A recent study with the unexciting title The Climate Change Mitigation Effects of Daily Active Travel in Cities comes to the unsurprising conclusion that “cyclists had 84% lower CO2 emissions from all daily travel than non-cyclists.”1 The lead researcher, Christian Brand, jazzed it up a bit in his summary in The Conversation, titling it, Cycling Is Ten Times More Important Than Electric Cars for Reaching Net-Zero Cities.2 The main reason that cycling is so much more effective is our old Treehugger standby, the upfront carbon emissions (or embodied carbon) of the materials that go into the cars and batteries. Brand writes:
“The emission savings from replacing all those internal combustion engines with zero-carbon alternatives will not feed in fast enough to make the necessary difference in the time we can spare: the next five years. Tackling the climate and air pollution crises requires curbing all motorised transport, particularly private cars, as quickly as possible. Focusing solely on electric vehicles is slowing down the race to zero emissions.”
Brand also recognizes, but doesn’t measure, the impacts of carbon-intensive infrastructure, the roads, bridges, and parking, that go along with a car-dependent lifestyle – but notes that “one way to reduce transport emissions relatively quickly, and potentially globally, is to swap cars for cycling, e-biking and walking – active travel, as it’s called.”
The study used data from well-known research, the Physical Activity Through Sustainable Transport Approaches study with the ridiculous acronym PASTA; we have written about it previously on Treehugger but you can imagine what comes up in a search. (No, wait, I found it!) The PASTA study connected the mode of transport to health; the new study connects the data to carbon emissions.
Unlike other research we have discussed, which just looked at the grams of CO2 per kilometer for each of the modes of transport, using the PASTA data lets the researchers determine the cumulative savings from changing modes because they know how far people are going in each city examined. This provides interesting data about why people are traveling: “While travel to work or place of education produced the largest share of CO2 emissions (37%), there were also considerable contributions from social and recreational trips (34%), business trips (11%) and travel for shopping or personal business (17%).”
The savings in carbon emissions from shifting travel modes were significant; going “from car to bike decreased life cycle CO2 emissions by 3.2 kgCO2/day.” The study authors conclude with a nod to the pandemic:
“Active travel has attributes of social distancing that are likely to be desirable for some time. It could help to cut back transportation energy use, CO2 emissions and air pollution while improving population health as confinement is eased. Therefore, locking in, investing in and promoting active travel should be a cornerstone of sustainability strategies, policies and planning to meet our very challenging sustainable development goals that are unlikely to be met without significant mode shift to sustainable transport.”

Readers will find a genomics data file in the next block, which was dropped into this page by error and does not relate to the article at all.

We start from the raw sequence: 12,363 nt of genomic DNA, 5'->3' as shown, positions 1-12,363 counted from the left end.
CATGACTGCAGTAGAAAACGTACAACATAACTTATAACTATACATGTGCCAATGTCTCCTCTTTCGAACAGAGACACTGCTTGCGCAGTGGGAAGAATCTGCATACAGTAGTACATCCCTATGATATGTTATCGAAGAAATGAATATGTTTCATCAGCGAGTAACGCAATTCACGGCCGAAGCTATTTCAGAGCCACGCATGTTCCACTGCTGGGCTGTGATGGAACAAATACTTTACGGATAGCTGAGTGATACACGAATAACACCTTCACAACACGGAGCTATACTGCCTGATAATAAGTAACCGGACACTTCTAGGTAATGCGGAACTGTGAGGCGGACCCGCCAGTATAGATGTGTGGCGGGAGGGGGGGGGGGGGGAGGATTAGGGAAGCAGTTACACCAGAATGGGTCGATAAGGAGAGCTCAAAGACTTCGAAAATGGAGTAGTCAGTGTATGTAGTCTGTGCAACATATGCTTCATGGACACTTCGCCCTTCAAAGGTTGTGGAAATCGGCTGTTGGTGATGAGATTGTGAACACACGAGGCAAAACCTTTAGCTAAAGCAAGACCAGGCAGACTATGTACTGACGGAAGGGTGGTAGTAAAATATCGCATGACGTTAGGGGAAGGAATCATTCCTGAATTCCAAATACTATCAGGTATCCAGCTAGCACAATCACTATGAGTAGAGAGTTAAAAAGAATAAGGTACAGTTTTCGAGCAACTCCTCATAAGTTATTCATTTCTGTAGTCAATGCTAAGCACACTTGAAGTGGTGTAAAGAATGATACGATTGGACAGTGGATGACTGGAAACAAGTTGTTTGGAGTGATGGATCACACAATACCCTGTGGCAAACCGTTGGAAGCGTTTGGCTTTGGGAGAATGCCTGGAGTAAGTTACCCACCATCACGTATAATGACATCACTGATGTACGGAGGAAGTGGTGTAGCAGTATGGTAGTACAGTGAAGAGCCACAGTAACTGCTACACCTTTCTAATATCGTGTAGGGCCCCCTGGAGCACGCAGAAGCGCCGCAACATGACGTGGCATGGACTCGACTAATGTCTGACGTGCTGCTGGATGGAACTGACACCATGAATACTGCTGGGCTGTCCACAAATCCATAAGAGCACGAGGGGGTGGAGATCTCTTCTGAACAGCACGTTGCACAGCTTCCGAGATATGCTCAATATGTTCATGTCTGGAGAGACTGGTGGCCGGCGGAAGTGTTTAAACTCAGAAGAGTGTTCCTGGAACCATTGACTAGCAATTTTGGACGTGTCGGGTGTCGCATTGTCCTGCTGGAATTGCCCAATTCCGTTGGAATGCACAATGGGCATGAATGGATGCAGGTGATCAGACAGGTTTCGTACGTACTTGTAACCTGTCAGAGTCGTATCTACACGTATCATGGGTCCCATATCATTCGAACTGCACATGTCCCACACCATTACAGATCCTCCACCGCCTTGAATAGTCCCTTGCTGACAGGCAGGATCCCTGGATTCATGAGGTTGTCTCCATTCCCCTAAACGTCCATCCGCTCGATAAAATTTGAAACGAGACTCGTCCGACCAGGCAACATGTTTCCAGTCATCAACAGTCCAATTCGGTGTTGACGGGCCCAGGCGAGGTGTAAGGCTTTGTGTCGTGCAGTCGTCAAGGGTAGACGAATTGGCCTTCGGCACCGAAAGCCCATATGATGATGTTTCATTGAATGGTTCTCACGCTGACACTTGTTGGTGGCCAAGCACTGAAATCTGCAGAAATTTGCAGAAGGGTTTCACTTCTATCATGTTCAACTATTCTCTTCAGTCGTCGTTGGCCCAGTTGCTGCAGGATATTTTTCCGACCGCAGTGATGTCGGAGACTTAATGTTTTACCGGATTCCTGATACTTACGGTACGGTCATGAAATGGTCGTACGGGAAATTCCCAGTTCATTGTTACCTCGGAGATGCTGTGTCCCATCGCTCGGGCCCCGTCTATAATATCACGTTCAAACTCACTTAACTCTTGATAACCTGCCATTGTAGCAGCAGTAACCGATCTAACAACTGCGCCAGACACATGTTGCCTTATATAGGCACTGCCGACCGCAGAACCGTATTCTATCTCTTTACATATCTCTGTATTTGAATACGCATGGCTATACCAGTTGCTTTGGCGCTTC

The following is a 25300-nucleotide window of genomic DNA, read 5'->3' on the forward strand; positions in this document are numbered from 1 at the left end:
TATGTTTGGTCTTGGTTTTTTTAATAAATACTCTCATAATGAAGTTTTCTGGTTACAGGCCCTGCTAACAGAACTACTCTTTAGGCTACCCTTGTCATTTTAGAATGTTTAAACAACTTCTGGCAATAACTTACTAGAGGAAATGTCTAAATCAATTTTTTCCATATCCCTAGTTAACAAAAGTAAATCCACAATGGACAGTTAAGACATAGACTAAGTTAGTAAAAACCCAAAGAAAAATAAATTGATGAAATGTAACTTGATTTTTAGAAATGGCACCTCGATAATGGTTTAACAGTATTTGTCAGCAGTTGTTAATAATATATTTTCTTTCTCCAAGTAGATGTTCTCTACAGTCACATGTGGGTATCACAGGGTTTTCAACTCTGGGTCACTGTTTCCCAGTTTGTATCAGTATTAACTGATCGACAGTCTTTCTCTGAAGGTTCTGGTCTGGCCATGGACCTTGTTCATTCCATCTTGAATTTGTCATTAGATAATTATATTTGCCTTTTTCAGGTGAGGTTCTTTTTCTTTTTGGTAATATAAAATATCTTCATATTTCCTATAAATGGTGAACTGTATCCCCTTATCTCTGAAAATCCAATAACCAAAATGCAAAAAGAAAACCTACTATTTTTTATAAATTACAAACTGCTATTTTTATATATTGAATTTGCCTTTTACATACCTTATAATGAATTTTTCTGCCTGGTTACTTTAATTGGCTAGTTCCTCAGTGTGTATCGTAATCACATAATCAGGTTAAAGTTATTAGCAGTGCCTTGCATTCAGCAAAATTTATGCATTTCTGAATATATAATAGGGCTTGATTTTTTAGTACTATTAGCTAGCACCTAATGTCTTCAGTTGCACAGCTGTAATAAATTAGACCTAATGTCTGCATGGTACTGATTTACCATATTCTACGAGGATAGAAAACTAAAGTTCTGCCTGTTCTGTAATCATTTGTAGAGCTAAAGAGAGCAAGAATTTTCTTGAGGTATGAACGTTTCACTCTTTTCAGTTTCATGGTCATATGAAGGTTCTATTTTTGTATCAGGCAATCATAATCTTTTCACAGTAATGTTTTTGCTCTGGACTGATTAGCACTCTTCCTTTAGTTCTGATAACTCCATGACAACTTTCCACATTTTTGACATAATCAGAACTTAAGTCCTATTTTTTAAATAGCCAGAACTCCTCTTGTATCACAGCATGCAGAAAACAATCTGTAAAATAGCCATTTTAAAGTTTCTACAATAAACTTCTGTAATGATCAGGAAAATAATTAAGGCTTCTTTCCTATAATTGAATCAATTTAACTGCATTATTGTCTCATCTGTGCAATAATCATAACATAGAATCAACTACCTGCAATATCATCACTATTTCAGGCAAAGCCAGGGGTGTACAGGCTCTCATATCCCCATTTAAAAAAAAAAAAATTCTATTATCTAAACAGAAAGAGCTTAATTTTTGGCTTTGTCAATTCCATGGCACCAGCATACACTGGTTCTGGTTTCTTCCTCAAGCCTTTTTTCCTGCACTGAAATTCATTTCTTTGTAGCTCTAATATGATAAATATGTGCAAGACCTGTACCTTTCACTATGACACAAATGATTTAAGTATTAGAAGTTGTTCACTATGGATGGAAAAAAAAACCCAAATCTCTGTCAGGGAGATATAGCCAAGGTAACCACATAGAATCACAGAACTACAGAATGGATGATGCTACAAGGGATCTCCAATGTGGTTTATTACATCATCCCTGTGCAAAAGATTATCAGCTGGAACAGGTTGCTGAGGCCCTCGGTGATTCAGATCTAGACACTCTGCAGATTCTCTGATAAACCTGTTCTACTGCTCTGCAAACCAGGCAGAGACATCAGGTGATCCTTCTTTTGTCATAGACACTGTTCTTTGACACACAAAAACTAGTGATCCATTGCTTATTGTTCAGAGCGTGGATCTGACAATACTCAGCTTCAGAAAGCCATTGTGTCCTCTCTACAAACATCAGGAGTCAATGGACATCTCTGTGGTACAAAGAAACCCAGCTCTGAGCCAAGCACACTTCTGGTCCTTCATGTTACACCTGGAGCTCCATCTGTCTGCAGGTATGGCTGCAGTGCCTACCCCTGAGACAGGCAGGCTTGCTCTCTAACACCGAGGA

The study never actually mentions electric vehicles; Brand infers this in his article in The Conversation, noting that “cycling can be more than 30 times lower for each trip than driving a fossil fuel car, and about ten times lower than driving an electric one.”
I covered this issue in my book, “Living the 1.5 Degree Lifestyle,” albeit with less sophisticated data, and just looking at lifecycle data per kilometer found that “bicycles emit 5 g, e-bikes emit 25 g, buses emit 110 g, and cars emit 240 g CO2e per person kilometer. Clearly, e-bikes emit little more than conventional bicycles and far less than cars and buses, even when considering manufacturing, use, and disposal.” Other studies that I have quoted in Treehugger have found that a Tesla Model 3 with batteries made in their most efficient giga-factory had lifecycle emissions of 127 grams per person kilometer, about half of a conventional car. However all of these numbers are such rough estimates; I found others that said a regular bike had a footprint of 20 grams, and an e-bike just 21. The conclusions are similar: bikes and e-bikes have a footprint that is a fraction of a car or an e-car.
I have written in my book that “when you start looking at the world through an upfront carbon lens rather than operating carbon, everything changes.” An electric car is now only half as bad as a gasoline-powered car, and that’s not good enough to get us where we have to go to stay under 1.5 or even 2 degrees. So whatever methodology one uses, the conclusion is the same; here is the one from Brand:
“So the race is on. Active travel can contribute to tackling the climate emergency earlier than electric vehicles while also providing affordable, reliable, clean, healthy and congestion-busting transportation.”